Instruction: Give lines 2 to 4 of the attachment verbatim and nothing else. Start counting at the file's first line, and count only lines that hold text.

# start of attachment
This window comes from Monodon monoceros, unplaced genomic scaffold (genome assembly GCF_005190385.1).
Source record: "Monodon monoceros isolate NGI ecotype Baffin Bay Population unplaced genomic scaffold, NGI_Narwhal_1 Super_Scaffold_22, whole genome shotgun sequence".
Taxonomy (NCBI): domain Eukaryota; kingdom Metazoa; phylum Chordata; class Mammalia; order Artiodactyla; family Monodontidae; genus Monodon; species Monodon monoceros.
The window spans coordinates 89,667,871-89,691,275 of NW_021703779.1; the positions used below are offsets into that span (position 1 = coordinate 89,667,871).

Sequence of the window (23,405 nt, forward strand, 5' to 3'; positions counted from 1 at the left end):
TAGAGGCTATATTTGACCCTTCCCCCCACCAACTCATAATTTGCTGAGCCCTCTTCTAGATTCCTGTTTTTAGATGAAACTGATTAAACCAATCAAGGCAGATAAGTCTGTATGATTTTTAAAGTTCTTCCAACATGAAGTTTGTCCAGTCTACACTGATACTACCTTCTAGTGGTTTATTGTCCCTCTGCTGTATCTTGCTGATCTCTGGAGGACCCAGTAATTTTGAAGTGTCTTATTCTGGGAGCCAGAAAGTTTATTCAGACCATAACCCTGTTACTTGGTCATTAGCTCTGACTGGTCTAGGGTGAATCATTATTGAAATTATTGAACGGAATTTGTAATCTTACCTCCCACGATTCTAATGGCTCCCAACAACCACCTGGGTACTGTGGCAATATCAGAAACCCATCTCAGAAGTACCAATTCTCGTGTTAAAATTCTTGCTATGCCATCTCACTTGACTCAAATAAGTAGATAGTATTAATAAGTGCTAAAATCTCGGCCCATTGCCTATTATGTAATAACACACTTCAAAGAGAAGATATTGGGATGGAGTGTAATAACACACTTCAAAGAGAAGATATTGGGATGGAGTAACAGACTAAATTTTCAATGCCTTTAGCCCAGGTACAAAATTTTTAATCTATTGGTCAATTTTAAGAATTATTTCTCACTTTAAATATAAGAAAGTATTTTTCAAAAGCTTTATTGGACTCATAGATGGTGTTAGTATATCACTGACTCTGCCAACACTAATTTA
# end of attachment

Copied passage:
Source record: "Monodon monoceros isolate NGI ecotype Baffin Bay Population unplaced genomic scaffold, NGI_Narwhal_1 Super_Scaffold_22, whole genome shotgun sequence".
Taxonomy (NCBI): domain Eukaryota; kingdom Metazoa; phylum Chordata; class Mammalia; order Artiodactyla; family Monodontidae; genus Monodon; species Monodon monoceros.
The window spans coordinates 89,667,871-89,691,275 of NW_021703779.1; the positions used below are offsets into that span (position 1 = coordinate 89,667,871).